Eddie Goldman – DT – Florida State
6036 – 335 – 5.27
Eddie is a third year junior and two year starter for Florida State. The former 5-star recruit came in and played in 10 games as a true freshman and started the last two years.
Strong Points –
He is big, strong, and powerful. He shows good instincts and reactions and is consistently around the ball. He has excellent size and is light on his feet. He plays like he is an athlete, has very good hand use, and knows how to play with leverage. He has been a consistently good inside pass rusher while at FSU and has six sacks the last two seasons from inside.
Weak Points –
He did not workout at the Combine and had just an average workout at the Florida State pro day. He ran 5.27.had a 4.87 20 yard shuttle and a 7.62 3-cone. Some say he has inconsistent tape. I did not see that in the game viewed.
Goldman is a big, tough, and versatile defensive lineman. He has the skill set that allows him to play in either a 3-4 or 4-3 scheme. In a 3-4, he can play all three down positions. He is a solid three down lineman who will come in, play, and contribute right away as a rookie. I see him as a solid choice in the second half of the first round.
Arik Armstead – DE – Oregon
6070 – 292 – 5.10
Arik was a highly recruited two sport star (basketball) in high school. He was rated as a 4-star football prospect and chose Oregon over some of the top programs in the country. He came in and played as a backup his true freshman year, was a part time starter in 2013, and started all 13 games in 2014.
Strong Points –
He has great size and length. He is light on his feet and can change direction. He is more of a finesse type player but can play with power. He is a solid pass rush talent who is scheme versatile. His best football should be in front of him.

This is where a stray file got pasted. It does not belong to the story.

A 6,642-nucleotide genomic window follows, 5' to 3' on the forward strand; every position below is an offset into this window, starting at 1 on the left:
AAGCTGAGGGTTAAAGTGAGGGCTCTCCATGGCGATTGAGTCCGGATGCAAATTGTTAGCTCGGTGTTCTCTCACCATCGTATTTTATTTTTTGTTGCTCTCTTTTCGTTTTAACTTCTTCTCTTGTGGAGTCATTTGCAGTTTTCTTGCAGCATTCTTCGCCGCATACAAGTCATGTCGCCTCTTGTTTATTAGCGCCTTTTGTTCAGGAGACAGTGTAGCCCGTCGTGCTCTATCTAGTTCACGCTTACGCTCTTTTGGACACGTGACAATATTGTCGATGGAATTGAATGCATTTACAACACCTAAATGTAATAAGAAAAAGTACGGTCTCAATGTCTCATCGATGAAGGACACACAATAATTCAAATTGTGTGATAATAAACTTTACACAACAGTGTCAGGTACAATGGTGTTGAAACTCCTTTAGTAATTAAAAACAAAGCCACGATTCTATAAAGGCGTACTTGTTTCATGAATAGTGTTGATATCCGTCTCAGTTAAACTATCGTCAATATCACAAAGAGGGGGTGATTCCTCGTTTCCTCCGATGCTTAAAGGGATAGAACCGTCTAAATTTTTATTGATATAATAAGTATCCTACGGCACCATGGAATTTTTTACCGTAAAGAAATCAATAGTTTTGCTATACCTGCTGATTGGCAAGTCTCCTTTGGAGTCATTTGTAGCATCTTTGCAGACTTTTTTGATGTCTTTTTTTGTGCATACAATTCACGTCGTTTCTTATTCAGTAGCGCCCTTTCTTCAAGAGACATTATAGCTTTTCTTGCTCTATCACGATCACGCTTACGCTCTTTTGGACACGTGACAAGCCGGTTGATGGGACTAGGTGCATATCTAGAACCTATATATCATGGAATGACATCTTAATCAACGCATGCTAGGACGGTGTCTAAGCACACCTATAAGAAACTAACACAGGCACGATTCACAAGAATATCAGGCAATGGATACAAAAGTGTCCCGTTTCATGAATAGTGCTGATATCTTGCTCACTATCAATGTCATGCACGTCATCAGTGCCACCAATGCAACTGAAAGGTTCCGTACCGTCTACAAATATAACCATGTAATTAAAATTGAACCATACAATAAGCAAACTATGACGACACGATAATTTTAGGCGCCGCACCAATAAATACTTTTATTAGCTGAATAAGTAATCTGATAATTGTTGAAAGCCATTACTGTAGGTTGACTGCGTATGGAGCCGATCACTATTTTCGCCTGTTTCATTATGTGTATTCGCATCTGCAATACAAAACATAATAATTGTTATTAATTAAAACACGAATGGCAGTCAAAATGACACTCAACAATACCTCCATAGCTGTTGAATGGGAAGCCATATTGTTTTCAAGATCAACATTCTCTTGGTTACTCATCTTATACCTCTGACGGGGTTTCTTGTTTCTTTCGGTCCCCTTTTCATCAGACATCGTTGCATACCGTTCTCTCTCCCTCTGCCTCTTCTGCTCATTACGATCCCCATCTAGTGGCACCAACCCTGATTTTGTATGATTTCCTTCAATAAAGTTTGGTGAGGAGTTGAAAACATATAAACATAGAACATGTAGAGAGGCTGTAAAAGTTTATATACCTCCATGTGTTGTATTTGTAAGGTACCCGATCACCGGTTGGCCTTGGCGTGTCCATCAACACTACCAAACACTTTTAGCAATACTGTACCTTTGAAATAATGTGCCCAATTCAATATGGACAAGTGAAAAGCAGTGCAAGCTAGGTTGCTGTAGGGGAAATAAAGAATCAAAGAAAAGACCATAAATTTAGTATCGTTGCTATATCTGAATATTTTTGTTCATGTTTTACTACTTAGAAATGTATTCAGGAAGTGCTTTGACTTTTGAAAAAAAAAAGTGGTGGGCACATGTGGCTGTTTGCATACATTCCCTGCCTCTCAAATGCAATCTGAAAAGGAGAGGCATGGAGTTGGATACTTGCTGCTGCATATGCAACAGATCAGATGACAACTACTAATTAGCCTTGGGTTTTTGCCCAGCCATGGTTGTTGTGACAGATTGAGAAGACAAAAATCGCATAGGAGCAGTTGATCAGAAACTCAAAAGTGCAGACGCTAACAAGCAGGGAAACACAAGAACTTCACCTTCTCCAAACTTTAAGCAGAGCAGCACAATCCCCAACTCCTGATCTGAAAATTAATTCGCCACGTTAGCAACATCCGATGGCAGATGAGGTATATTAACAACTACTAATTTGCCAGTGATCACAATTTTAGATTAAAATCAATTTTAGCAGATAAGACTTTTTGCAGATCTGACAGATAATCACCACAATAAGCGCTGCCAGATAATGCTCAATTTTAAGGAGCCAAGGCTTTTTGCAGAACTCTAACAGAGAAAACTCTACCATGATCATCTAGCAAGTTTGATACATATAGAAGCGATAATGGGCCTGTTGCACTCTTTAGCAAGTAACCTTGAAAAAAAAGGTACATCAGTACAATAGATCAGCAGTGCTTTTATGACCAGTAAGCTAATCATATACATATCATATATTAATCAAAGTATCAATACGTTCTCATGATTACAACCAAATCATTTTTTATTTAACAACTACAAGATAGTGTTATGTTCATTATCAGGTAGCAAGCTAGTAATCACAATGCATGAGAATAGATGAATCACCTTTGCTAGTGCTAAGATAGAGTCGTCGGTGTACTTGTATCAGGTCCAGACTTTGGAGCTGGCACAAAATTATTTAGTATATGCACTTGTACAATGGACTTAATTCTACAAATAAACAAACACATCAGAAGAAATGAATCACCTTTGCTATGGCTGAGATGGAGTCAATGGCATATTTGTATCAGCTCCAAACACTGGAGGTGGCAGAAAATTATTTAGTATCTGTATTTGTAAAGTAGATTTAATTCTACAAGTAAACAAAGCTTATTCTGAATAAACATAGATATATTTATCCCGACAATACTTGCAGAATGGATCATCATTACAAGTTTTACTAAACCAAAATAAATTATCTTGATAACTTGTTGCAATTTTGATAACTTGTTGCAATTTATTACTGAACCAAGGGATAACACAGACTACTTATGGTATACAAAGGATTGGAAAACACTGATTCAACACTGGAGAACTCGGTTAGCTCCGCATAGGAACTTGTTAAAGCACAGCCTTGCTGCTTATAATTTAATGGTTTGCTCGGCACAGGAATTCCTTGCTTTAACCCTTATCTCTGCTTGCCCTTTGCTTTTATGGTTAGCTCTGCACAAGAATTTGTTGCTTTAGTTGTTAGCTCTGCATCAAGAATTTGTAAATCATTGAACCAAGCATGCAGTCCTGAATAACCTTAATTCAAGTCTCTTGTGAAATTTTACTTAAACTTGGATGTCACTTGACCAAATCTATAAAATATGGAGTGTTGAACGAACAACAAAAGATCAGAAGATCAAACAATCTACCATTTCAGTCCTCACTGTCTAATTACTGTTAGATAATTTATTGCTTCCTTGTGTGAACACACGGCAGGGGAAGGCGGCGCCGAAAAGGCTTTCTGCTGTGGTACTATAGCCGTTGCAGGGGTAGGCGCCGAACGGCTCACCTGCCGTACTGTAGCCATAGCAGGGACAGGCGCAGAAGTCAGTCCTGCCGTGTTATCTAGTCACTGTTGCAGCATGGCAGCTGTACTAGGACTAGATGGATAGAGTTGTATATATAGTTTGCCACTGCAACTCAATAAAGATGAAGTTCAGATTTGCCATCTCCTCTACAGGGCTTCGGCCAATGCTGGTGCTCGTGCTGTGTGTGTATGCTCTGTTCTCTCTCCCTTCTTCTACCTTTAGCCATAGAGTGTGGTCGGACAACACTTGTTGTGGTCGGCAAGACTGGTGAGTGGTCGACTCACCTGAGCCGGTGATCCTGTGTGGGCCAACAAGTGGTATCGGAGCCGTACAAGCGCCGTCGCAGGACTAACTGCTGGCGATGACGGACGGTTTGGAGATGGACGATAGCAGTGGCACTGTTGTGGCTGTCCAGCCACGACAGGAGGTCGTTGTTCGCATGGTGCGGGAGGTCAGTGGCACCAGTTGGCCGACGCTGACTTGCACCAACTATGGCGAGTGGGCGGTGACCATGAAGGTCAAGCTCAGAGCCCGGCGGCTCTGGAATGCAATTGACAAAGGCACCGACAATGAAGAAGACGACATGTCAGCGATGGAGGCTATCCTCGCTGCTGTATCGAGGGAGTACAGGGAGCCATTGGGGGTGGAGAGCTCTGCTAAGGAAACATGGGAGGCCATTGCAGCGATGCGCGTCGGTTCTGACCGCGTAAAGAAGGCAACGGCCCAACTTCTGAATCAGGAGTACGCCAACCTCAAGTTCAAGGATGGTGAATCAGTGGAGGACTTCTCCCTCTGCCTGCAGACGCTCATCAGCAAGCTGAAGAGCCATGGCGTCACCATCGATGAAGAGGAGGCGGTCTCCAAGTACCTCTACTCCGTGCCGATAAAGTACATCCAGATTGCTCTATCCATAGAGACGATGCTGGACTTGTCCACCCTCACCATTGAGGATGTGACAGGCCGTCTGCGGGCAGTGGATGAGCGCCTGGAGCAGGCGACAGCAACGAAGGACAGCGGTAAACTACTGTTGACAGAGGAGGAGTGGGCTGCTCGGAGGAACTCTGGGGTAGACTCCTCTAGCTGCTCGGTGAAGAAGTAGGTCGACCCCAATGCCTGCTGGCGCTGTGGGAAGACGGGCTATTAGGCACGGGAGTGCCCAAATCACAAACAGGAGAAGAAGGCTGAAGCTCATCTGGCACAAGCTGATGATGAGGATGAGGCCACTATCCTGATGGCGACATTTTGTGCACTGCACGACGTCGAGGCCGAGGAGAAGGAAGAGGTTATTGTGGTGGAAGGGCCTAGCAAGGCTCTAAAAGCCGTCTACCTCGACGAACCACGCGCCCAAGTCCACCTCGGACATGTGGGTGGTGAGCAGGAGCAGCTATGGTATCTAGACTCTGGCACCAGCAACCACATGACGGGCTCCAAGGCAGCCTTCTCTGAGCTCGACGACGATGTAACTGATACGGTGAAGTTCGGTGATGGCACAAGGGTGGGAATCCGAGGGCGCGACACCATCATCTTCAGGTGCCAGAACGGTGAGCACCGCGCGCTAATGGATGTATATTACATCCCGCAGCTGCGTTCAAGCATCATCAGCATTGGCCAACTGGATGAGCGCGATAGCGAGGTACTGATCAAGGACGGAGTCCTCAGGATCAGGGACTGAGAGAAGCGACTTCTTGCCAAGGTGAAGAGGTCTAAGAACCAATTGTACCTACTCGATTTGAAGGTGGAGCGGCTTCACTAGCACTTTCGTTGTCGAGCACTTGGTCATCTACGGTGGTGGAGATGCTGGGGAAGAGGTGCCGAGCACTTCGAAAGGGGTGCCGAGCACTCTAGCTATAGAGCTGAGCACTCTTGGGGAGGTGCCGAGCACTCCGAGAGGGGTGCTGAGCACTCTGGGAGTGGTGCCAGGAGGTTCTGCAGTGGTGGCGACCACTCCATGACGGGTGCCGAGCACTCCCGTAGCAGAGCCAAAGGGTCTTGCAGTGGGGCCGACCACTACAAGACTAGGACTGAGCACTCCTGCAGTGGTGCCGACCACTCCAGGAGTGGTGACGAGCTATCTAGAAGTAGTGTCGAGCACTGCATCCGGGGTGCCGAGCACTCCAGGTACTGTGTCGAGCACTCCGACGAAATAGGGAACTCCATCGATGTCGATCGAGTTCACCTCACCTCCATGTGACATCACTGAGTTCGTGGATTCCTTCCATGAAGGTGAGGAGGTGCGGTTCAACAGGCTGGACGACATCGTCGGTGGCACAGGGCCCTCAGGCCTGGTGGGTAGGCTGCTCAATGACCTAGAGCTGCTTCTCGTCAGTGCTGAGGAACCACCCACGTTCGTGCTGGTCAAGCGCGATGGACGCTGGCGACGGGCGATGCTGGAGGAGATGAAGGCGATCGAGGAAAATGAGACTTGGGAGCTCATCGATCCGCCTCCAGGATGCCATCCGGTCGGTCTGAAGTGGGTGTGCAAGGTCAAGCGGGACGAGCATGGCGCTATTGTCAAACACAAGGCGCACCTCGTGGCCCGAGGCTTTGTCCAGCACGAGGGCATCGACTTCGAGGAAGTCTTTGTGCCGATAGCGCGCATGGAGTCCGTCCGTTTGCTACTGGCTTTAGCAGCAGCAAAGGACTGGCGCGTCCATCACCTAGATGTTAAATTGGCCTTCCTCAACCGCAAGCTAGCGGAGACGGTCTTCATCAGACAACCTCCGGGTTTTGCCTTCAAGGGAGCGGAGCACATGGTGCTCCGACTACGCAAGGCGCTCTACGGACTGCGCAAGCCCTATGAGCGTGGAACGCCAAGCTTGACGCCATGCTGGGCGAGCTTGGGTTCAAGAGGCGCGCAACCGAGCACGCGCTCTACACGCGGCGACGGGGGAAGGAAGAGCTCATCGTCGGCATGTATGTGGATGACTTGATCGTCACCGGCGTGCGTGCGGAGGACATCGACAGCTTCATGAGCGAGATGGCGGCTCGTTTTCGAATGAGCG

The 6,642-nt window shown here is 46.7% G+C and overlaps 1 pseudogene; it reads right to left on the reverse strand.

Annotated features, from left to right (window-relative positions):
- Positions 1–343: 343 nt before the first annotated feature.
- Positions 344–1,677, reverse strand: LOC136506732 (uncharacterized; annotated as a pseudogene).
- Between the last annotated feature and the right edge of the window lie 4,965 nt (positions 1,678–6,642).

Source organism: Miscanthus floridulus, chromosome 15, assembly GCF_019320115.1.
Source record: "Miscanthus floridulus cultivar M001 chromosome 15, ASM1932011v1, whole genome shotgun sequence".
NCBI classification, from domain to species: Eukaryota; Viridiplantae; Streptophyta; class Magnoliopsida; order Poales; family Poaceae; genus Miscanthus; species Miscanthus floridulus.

Weak Points –
He is still very raw and learning the game. He really doesn’t know how good he can be. He needs to be tougher and play a more physical game as well as some work on hand use.
Teams are all over the board with this guy. His tape doesn’t match his talent. He is still very young and won’t turn 22 until mid-November. He showed much improvement from the beginning of the 2014 season until the end. He has just scratched the surface of how good he can be. He has Pro Bowl type natural talent, but he needs to put in the time and effort to improve. This is a higher risk/reward pick.
Benardrick McKinney – LB – Mississippi State
6040 – 246 – 4.66
McKinney is a fourth year junior who entered the draft as an underclassman. He redshirted in 2011 and was a vital part of the Mississippi State defense the last three seasons. He led the team in tackles in each of the last two years.
Strong Points –
He has ideal inside linebacker size, strength, speed and athleticism. He was highly productive versus the run and good in pass coverage. He is aggressive at the point of attack, can shed blocks, can tackle, and is a big hitter. He is quick reacting, plays with top instincts, is around the ball, and makes plays.
Weak Points –
He shows just average ability as a pass rusher when used as a blitzer. While he gets and keeps good position in pass coverage, he has no career interceptions.
He has an outstanding combination of size, speed and athleticism. He is an instinctive play maker and big hitter. He can control the middle of the field. He is alert and makes the defensive calls. He should be able to play in any scheme and come in and start right away as a rookie.
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Andy Gallik– Center – Boston College
Andy is a three year starter who makes all the line calls. He is tough and tenacious and an aggressive run blocker. He is good at making combo blocks and can get to the second level. BC often uses him to pull, and he is effective getting out in front of a back. He shows good hand use in pass protection and should also be able to swing over to guard.
He can get tall at times and needs to play with a bit more bend. he looks to have short arms, and that can hurt in the leverage game. He doesn’t seem to have much growth potential.
Gallik may not look the best when he walks across the stage, but he is a tough, aggressive, and competitive player with no glaring weaknesses. He is smart, can play guard and can be the eventual leader of the O-Line. He will be a starter by his second year.